Owning Real Gold Has Advantages Over Paper Gold
Physical metal is a store of value and can be sold in an emergency
Many investors prefer to own physical gold rather than gold investment vehicles because they want control over their metal and access to it, Dillon Gage Metals in Dallas says.
In an emergency, gold metal can be sold for cash. Refugees fleeing wars have carried small gold bars across borders. And if they desperately need money, women -- in Asia, the Middle East and Africa in particular -- might sell a gold bracelet.
Buying physical gold generally means purchasing bullion or coins and then taking delivery and storing it, says Terry Hanlon, president of Dillon Gage Metals. "For investors buying large quantities, they can store bars and coins in a secure metals depository -- which should be chosen carefully," he adds.
In recent years, national central banks have been buyers of physical gold, Hanlon notes. In 2011, central banks were net buyers, and their purchases surged more than fivefold to 440 tons from 77 tons in 2010, according to the World Gold Council. The Federal Reserve is, in fact, the largest owner of gold in the world.
Holders of paper gold, meanwhile, are interested in price movements or diversifying their investment portfolios, Hanlon reports. Paper gold includes Exchange Traded Funds, or ETFs, and gold futures and options. Those who buy gold mining stocks are investing in a company. So, the performance of the stock is not necessarily tied to the performance of gold, but rather that of the company itself. The creation of gold ETFs, starting in 2004, offered investors another way to purchase the metal and helped investment demand for gold to grow steadily in recent years.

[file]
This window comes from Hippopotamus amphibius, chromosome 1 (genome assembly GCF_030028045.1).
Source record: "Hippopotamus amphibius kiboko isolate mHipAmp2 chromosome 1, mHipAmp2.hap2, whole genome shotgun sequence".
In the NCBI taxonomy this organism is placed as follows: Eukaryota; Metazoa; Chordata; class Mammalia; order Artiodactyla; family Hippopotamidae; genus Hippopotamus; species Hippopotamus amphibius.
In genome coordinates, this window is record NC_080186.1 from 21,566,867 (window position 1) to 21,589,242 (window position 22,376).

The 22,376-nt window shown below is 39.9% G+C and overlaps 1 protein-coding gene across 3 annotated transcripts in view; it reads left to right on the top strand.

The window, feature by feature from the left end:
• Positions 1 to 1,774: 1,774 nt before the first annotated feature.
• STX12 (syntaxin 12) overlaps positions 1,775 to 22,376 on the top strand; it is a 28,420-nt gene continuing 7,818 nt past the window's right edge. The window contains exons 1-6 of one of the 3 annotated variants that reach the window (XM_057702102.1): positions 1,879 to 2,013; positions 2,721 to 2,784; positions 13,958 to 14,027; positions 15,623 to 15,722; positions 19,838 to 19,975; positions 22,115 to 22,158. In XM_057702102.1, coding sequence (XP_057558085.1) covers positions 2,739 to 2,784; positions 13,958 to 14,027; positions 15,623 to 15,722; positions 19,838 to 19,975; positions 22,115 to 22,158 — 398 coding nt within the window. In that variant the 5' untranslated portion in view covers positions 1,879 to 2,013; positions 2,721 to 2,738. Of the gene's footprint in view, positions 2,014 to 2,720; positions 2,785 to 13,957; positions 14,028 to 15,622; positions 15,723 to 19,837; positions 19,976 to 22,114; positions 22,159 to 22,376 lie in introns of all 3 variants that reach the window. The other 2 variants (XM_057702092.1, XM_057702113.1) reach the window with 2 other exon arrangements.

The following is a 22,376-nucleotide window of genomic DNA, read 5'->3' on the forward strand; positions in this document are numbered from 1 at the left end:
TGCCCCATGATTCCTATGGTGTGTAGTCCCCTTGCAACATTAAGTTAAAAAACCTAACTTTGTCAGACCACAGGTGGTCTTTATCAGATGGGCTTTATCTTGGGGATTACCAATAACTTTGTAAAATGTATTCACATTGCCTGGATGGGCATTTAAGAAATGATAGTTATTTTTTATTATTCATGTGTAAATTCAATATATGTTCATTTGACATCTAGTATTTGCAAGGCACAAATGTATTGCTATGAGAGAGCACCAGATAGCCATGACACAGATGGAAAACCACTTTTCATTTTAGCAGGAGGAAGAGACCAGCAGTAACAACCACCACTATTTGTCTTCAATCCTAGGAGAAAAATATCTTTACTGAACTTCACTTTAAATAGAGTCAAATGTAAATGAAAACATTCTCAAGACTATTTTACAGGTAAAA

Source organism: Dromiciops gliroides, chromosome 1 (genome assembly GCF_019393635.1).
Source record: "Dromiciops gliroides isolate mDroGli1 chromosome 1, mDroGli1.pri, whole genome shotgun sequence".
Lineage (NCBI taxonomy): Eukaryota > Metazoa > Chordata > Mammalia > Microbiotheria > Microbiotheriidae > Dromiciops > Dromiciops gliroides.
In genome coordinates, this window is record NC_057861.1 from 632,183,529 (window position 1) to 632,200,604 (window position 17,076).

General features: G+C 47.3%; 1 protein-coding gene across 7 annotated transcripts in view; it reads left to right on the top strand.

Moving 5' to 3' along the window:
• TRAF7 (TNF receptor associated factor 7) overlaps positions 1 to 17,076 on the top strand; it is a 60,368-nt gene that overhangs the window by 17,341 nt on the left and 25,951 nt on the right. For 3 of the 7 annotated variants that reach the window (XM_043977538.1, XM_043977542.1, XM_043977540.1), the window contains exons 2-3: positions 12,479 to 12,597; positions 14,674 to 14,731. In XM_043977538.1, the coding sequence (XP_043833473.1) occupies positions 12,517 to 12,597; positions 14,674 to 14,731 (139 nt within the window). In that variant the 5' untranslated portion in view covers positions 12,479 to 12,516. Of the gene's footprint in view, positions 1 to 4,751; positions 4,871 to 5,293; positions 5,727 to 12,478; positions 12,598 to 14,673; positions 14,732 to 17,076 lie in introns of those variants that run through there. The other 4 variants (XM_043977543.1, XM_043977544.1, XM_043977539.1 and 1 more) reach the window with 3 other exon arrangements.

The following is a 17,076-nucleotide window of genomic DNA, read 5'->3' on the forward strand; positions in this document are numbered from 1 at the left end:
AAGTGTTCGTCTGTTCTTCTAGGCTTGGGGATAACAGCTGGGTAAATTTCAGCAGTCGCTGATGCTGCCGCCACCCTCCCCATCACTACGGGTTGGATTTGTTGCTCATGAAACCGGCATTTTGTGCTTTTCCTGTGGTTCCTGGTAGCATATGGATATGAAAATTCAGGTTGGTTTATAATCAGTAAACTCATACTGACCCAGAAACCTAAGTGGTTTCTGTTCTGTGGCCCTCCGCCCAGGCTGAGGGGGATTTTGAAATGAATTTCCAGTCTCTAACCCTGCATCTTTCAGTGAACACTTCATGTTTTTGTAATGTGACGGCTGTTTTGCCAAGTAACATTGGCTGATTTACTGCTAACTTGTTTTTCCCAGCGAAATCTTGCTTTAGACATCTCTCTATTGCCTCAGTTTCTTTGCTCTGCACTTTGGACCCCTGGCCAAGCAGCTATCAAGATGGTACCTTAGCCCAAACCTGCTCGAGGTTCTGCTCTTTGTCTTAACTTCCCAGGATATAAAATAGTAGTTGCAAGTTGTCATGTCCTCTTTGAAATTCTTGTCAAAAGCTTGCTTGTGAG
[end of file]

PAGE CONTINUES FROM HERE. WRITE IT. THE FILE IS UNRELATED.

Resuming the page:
At least a few analysts worry that gold might at some point be subject to a "squeeze" as the metal gravitates to investors who have little intention of lending or selling it, Hanlon says. Central banks might refrain from providing liquidity. As physical gold gravitates to central banks and strong hands or big investors, above-ground gold inventories could decline and there would not be enough available to meet demand.
In the 1970s, the Hunt Brothers -- William Herbert and Nelson Bunker of Texas -- accumulated large amounts of silver and had nearly cornered the market when prices rallied to a record $50 an ounce in January 1980. Two months later, silver prices collapsed, however.
"Today, major metals exchanges around the globe are vigilant about protecting the stability of markets," Hanlon explains. "But a squeeze on gold could happen nonetheless." In the event of a squeeze, holders of paper-based instruments might not see the gains they'd come to expect. Investors able to deliver physical gold to the market would be most likely to profit.
"Handling and storage of precious metals are relatively minor inconveniences compared with the security and control that direct ownership offers," Hanlon concludes. "Paper forms of ownership are promises to pay, based on faith in and the credit of the issuer. Holding physical metal allows the owner to sell a portion of it anytime and almost anywhere in the world and to receive hard currency in return."
Posted April 4, 2012